The Pages of My Life
By Christine Clark
In my children’s first-morning, every-morning view of me, I am seated in my bentwood rocking chair or propped up by mounds of pillows in my bed. My Georgia O’Keefe coffee table art book will be on my lap as a writing surface for my spiral-bound notebook. My notebook will be open, and I will be writing cursive in real, black ink with my Waterman fountain pen.
I have journaled almost daily as long as I can remember. At age ten, I wrote in diaries with miniature padlocks and keys. A snap on a strap closed the book and the tiniest key locked the pages away from snooping siblings. Of course, any enterprising sibling could have used a bobby pin as I often did when said key got lost. Sometimes I climbed a tree, diary and pen in hand, and imagined I was Jo March from Little Women, as I filled the pages with my hopes and dreams. I felt glamorous and romantic perched in a tree pondering life. Somewhere in an attic box labeled “Memorabilia,” those diaries await snooping children and grandchildren. I imagine the keys have long disappeared and the locks rusted into oblivion. The pages might not be readable after decades of must and moisture, but they began my life of journaling.
In my late teens, I switched to notebook paper. I wanted to write more than diary pages could contain. In my twenties and thirties, I began writing in spiral-bound notebooks. As Natalie Goldberg advised in Writing Down the Bones (http://www.amazon.com/Writing-Down-Bones-Freeing-Writer), at the beginning of each school year, I stocked up on cheap, colorful notebooks with Tweety Bird, flowers, and fairies on the covers. Amy Brown’s fairy notebooks were a favorite for several years, but Hot Topic was the only store that sold them and often the too-loud, too-harsh music stopped me before I could walk through the door. In my forties, following Julia Cameron’s advice in The Artist’s Way (http://www.amazon.com/Artists-Way-Julia-Cameron), I got down to the bare bones of writing morning pages in plain, college-ruled, five-subject notebooks. Most have an abundance of pages, so I can fit several months’ worth of longing, complaining, fears, and folly into each book.
Monday, I filled the final page in a Five-Star Mead notebook. I began journaling in that notebook Monday, May 24, 2010, at 5:55 a.m., so it took almost a year to fill it. Tuesday, May 10, 2011, I opened the pages of a new notebook. A blank journal page inspires me, wakes me up, says it’s time to do and be. A blank journal inspires me even more. Years of experience tell me that I will write hopes, dreams, fears, accomplishments, failures, disillusions, and enlightenment in those pages. Until I’ve written in my journal, I don’t feel like my day has started, so as soon as I have my first cup of coffee, I will sit, pen in hand and write.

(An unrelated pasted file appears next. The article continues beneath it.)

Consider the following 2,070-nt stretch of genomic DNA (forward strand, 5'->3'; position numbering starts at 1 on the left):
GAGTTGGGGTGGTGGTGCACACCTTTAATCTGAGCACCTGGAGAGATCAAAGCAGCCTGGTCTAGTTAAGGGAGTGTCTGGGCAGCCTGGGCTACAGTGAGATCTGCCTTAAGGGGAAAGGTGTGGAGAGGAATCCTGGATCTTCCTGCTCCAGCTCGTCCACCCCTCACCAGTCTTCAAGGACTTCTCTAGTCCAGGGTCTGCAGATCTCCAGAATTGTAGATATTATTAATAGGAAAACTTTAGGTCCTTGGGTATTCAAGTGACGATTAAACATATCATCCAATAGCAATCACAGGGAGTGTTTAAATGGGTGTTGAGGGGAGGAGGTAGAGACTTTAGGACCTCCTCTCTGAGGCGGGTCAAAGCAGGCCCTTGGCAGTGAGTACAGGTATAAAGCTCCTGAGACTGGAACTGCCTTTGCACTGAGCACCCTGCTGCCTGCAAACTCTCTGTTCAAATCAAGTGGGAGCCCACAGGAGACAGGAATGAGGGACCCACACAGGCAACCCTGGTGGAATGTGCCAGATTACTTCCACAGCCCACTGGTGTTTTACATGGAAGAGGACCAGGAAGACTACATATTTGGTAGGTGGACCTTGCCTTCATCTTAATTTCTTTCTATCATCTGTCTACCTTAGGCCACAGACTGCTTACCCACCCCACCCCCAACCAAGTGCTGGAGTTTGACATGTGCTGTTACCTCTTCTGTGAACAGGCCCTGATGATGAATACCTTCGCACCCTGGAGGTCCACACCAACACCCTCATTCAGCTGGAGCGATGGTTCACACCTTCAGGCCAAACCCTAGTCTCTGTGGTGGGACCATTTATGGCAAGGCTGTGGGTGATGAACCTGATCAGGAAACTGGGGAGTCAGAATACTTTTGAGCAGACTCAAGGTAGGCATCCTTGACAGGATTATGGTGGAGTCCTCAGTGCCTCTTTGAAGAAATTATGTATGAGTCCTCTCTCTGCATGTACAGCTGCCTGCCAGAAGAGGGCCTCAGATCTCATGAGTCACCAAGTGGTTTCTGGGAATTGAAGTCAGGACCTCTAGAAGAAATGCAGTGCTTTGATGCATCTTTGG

I first write the day of the week, the date, and the time. I then write a few inspirational sayings that either are original or quotes from favorite authors. These days, I write three:
Be future self. (Original, but inspired by Leo Babauta’s Zen Habits: http://zenhabits.net.)
“Real artists ship.” ~ Steve Jobs via Seth Godin (http://www.sethgodin.com/sg)
Exceed Expectations! (Original, this one pushes me to exceed my own expectations.)
Gratitude is next. Without fail, I write five things for which I am grateful. Some days, it’s difficult to come up with something of great importance, so I look within again for importance: I’m grateful for rain, sunshine, my family, or a long talk with someone I love. Sometimes I am even grateful for my friends on Facebook. Often, I am grateful that I kept quiet about something, that I held my temper, that I paid a bill, that I exercised, or ate well.
After gratitude, I begin writing. Some days, I simply note the things that irritate me… too much dog hair on the carpet, a mouthy kid, a messy kitchen, or an overflowing laundry hamper. Some days, I gossip because I must believe my journal is a safe place to vent or there is no point in keeping one. Other days, I begin writing about something or someone that moves me or inspires me. At that point, I usually move to another notebook, because I have begun a story that I want to share.
Journaling is one of the few things I have done continuously for the last 40 years. It is who I am. It is a part of who my children know as Mom. I know that tomorrow when I wake up, I will write the day, the date, the time, what inspires me, and what I am grateful for. This process carries me through each day and into the rest of my life. I am grateful for my journal, and that will be number one on tomorrow’s gratitude list.
Do you journal? Has the practice of journaling added value to your life? Do you want to start a journal? It’s easy. Paper and pen or pencil and a willingness to write are all you need.